The Expert’s Guide to Narrowing Down Your Applicant Pool

Susan Levine

Susan Levine Founder and President of Career Group Companies

Friday, August 2, 2019

Every hiring manager’s double-edged sword – receiving a few hundred resume submissions to an open job posting. On one hand, this is great. You have so many candidates available at your fingertips, and one of them is bound to be the perfect fit for your team. On the other hand, you have a laundry list of other projects to work on, and only a small amount of time to narrow down this stack of applications to the candidates you’re going to reach out to for a phone interview.

Article 4 Minutes
To help alleviate some of this stress, we sat down with a few top recruiters within our firm to get a sense of how they go about narrowing down a large applicant pool. See their expert tips below!


When it comes to looking at multiple resumes at once, some can be ruled out based solely on proximity or experience level. Right away, you can disregard applicants that don’t live in the country you’re hiring within. And if your company doesn’t want to compensate a relocation or wants to hire local candidates only, out-of-state resumes can be rejected as well, unless they live within commuting range of the job you’re hiring for.

When asked about the resume “must-haves” she looks for, Account Executive Melanie Carroll says she looks at technical skills right off the bat. “If they don’t have the hard skills needed to do the job, I can’t move them forward to the next step,” Melanie says. This is where experience with things like project management tools, design software, and CRM databases will play a huge part, depending on what position you’re hiring for.

Work experience

Now that you’ve narrowed down your stack based on location and hard skills, you can get into the nitty-gritty of it, which usually boils down to the candidate’s professional experience. But what to focus on?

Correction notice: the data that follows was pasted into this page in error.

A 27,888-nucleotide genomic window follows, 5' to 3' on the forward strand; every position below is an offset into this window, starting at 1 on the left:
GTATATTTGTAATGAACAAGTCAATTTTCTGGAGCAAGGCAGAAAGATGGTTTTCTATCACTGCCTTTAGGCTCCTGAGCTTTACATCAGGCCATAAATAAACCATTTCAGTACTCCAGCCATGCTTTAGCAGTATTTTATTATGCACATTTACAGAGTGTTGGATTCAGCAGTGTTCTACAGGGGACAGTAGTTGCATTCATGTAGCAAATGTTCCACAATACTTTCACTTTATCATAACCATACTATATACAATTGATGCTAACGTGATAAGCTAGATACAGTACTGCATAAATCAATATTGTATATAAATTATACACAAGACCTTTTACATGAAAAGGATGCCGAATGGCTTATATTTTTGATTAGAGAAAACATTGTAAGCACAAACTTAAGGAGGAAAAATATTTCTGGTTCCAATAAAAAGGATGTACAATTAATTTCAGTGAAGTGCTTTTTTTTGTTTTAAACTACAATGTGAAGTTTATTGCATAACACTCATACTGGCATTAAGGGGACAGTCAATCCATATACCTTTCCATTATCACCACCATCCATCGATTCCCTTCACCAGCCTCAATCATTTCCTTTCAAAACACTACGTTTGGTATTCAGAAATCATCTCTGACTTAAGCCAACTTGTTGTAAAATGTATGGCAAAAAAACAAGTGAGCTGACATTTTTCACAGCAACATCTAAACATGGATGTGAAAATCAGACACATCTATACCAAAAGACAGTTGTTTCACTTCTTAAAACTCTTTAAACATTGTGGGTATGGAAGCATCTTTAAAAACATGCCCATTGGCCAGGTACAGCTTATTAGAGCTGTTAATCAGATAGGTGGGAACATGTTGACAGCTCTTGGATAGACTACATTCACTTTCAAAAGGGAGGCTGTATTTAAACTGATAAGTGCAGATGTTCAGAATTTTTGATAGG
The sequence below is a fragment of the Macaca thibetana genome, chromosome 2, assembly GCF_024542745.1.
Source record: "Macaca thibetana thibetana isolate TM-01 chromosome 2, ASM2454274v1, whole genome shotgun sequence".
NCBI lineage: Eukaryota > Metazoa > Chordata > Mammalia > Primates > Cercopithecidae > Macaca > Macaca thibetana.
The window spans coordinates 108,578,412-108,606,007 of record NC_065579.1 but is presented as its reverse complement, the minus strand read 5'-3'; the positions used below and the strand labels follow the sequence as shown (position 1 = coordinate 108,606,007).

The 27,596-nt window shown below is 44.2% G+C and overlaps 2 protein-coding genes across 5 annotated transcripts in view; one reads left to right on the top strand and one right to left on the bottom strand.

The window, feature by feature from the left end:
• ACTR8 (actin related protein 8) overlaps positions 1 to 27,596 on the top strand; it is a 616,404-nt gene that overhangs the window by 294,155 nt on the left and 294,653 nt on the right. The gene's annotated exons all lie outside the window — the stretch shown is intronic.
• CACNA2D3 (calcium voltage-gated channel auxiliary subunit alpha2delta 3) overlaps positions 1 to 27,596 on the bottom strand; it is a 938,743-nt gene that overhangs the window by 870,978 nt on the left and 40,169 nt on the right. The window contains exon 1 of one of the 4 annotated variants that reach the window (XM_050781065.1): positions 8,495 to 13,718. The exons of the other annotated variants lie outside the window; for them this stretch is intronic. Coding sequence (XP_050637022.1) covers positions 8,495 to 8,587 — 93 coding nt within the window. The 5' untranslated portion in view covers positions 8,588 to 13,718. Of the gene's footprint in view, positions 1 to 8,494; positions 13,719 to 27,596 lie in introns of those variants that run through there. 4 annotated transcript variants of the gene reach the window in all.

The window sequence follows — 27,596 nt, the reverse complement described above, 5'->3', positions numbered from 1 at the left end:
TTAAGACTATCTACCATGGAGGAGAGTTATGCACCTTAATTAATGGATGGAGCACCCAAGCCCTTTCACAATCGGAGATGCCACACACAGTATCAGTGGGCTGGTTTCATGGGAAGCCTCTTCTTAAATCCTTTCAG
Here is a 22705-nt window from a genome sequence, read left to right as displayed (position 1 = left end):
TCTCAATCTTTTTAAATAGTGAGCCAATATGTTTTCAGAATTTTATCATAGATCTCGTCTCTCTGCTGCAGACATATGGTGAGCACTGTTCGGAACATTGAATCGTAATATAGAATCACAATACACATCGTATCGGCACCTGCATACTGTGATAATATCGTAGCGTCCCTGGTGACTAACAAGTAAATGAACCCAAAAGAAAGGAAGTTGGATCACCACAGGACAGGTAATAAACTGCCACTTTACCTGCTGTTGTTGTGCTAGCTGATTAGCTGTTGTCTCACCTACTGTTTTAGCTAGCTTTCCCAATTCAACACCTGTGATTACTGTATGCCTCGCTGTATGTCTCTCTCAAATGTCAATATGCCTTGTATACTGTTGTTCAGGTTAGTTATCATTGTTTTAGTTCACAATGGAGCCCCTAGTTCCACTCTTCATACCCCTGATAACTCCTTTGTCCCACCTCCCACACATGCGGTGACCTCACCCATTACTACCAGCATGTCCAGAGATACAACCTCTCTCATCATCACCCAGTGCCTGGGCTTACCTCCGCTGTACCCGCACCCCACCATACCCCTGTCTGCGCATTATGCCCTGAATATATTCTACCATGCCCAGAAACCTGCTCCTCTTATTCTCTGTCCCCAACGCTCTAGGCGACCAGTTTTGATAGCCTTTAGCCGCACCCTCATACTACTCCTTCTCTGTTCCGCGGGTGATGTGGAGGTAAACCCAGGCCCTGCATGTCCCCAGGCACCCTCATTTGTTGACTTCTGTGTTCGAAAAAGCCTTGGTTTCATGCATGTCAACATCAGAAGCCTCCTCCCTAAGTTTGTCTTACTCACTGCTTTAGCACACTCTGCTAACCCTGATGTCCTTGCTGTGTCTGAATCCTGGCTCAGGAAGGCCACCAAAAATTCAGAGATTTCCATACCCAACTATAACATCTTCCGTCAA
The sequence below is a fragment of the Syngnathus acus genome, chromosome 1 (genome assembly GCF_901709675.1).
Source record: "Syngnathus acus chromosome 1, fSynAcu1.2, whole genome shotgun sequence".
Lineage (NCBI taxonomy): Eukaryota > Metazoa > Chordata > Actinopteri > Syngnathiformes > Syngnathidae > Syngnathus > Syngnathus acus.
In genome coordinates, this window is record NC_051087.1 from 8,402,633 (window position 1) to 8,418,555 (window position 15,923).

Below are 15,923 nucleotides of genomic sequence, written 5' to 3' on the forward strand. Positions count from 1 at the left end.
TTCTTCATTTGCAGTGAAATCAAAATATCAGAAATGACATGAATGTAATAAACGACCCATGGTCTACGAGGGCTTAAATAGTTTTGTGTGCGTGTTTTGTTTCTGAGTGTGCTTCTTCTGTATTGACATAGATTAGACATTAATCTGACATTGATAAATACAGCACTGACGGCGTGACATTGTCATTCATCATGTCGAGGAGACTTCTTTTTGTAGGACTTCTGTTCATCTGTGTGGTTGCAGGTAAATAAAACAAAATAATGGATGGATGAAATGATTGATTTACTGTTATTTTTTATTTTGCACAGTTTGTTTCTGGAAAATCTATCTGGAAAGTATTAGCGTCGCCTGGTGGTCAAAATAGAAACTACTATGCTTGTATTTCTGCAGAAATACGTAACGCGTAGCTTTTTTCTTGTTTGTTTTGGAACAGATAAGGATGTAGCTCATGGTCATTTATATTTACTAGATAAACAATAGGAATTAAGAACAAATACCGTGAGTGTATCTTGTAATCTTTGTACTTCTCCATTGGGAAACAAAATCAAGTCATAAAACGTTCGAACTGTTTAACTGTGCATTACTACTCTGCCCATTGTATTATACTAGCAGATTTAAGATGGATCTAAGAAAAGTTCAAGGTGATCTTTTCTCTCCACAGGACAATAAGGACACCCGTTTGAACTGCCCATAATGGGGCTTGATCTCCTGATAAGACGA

When Melanie looks at a candidate’s resume, she looks for specific job titles and responsibilities, and makes sure that the candidate has an established growth path in their chosen field. Senior Account Executive Jenna Nicholas does as well, and goes a step further to say, “I want to know the unique duties of each job and how their experience grew with each position.” She also throws out resumes with vague or generic language, saying “I’m looking for someone to be clear and concise, but thoughtful about what they put on the page. Every word counts.”

On the freelance side, it’s good to focus on the specific companies that the applicant has worked for in the past. In the freelance world, diversity is key - you want to see that they have experience working in a wide range of industries and work environments.

Quick tips

While a candidate might not have the experience required to fill a current opening, it’s important to remember that a good resume is just that – a good resume. While her priority is always the current search at hand, Jenna always contacts candidates that stick out to her, saying, “I’m always open to keeping someone for the future. You never know what other positions are going to come up.” Melanie agrees: “I’ll always reach out to them to see where they want to move their career and how we can work together. A good candidate is never worth passing up.”

When looking at resume submissions, Jenna also says to trust your judgment. “You can immediately - even with a quick glance at formatting, grammar, and content - tell if a candidate is a star. As you go through resumes, you’ll start to differentiate the high-quality candidates from the rest.” In other words, trust your gut, and let the candidate pool guide what you’re looking for.

In conclusion

When you’re making a significant hiring decision, a thick stack of resumes can seem daunting. But if you focus on what you need, effectively evaluate candidate experience, and trust your gut, you can find the candidates worth moving forward with – for now, and the distant future!

And if you’re a candidate looking for some guidance on how to craft your resume, check out our post on resume do’s and don’ts, as well as our open roles.

Meet the experts

Jenna Nicholas

Originally from Dallas, Jenna graduated from the University of North Texas, where she received her Bachelor of Arts Degree in Psychology, with a minor in Business Management. Since joining Career Group in 2010, Jenna has become an integral member of the team. She’s incredibly passionate about people and has an innate ability to connect with others and build lasting relationships. In her spare time, Jenna serves on the board of the Young Professionals Rotary of Beverly Hills. She also enjoys networking, volunteering for local non-profit organizations, and spending quality time with family.

Melanie Carroll

Melanie is a Los Angeles native that found her way back to the West Coast after living in New York for 4 years. She received her degree in Sociology and Communications from Lehigh University in PA, and worked in Operations for various startups. She loves getting to know her clients and candidates at Syndicatebleu to better understand and accommodate their needs. When she’s not at the office, Melanie enjoys live music, trying out new restaurants, and meeting new people!


Join the conversation...

Back To The Top!